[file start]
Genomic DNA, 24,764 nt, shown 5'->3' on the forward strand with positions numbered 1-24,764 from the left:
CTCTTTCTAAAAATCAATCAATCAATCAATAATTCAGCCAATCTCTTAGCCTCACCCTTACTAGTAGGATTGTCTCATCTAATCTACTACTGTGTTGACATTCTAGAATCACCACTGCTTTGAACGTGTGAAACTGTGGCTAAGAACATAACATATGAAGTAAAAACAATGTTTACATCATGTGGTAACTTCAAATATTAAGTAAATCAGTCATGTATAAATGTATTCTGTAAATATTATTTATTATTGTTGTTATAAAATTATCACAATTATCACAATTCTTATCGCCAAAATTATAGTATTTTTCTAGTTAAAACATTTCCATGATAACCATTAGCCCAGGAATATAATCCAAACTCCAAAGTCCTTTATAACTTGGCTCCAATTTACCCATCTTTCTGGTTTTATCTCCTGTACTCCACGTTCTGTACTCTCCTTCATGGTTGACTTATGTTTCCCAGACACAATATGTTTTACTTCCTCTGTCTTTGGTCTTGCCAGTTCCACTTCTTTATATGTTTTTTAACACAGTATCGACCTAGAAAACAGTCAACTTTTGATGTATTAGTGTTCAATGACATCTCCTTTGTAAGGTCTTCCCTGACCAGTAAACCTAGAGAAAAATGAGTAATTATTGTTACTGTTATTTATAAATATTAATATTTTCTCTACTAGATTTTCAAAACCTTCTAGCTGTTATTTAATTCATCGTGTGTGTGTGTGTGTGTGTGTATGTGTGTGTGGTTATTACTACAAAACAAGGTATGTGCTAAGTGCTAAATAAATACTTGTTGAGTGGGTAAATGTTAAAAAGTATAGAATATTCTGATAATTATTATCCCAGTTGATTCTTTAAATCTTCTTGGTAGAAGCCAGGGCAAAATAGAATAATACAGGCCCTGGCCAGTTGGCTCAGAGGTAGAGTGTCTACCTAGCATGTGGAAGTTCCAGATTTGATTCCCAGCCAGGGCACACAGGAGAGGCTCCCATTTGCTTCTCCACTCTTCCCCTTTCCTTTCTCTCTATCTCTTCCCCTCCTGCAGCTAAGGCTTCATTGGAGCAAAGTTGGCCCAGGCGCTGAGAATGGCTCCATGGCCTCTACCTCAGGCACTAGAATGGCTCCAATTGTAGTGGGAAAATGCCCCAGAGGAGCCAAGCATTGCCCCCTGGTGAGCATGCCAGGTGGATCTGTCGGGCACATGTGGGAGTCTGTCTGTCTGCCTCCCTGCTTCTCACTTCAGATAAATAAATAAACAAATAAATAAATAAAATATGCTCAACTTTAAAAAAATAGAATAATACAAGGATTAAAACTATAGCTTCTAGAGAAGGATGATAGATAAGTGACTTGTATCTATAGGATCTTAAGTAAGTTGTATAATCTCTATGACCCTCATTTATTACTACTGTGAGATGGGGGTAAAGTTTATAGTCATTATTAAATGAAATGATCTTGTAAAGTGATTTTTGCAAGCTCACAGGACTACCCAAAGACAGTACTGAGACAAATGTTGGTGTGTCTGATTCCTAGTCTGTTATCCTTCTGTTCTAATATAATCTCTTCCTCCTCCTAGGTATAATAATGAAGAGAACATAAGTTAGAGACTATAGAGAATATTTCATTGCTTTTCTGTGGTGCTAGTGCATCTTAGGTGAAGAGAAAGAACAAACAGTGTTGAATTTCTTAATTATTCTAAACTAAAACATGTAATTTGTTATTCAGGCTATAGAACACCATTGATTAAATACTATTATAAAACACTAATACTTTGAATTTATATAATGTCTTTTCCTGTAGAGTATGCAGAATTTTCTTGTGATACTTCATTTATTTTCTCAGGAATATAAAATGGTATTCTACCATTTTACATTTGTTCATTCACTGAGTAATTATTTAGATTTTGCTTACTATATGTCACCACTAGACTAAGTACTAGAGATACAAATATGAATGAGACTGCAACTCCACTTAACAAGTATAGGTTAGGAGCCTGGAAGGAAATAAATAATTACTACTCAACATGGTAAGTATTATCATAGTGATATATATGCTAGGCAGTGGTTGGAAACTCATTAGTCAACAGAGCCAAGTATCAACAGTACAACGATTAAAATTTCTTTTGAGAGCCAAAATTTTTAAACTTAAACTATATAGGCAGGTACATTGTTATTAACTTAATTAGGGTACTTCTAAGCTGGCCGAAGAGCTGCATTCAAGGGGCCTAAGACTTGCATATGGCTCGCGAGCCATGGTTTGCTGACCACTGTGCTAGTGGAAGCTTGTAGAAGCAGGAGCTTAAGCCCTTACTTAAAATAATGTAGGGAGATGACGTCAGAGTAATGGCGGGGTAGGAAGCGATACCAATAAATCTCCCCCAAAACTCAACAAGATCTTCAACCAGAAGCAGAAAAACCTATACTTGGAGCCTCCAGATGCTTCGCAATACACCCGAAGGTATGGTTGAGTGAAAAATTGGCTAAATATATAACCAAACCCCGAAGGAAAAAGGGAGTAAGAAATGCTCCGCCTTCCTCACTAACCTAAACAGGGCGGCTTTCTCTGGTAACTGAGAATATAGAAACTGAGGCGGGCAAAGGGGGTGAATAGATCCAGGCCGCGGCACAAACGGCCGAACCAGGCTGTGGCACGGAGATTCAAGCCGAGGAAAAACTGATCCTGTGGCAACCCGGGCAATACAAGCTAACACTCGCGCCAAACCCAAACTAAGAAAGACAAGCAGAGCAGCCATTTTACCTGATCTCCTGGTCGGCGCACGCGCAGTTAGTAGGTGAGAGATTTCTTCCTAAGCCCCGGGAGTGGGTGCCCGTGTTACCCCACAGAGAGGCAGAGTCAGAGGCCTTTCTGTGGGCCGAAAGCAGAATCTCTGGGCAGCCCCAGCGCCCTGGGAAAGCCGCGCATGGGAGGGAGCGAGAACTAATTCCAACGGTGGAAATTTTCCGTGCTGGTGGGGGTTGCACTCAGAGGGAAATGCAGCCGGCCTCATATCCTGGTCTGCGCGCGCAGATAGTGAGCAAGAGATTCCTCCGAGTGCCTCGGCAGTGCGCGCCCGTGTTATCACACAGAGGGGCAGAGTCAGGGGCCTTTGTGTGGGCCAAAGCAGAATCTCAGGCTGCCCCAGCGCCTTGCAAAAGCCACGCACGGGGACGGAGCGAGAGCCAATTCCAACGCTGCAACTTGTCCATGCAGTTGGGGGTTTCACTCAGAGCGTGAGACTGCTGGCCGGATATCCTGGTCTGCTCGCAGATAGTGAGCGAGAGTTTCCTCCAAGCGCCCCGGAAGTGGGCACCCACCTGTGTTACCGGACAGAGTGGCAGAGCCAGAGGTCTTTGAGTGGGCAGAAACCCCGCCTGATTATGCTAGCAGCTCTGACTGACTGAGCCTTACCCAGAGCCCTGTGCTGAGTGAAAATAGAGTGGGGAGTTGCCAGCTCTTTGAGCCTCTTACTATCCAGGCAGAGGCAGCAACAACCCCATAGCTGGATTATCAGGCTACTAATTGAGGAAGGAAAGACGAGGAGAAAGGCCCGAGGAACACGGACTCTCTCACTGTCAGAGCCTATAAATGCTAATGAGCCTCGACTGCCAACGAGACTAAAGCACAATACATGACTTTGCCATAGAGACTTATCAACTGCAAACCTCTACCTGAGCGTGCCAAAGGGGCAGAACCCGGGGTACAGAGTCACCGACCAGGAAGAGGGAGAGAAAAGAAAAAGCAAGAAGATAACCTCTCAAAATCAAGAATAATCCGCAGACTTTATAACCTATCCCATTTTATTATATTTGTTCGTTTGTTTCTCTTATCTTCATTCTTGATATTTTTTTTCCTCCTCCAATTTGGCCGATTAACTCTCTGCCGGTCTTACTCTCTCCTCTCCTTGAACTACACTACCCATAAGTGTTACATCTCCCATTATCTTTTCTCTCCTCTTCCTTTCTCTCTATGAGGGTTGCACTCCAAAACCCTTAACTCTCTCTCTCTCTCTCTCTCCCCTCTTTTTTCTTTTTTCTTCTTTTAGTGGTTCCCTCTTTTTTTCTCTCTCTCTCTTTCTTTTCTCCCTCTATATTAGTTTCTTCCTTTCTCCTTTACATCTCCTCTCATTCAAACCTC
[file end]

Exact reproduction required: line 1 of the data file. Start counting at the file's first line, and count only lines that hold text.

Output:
Genomic DNA, 24,764 nt, shown 5'->3' on the forward strand with positions numbered 1-24,764 from the left: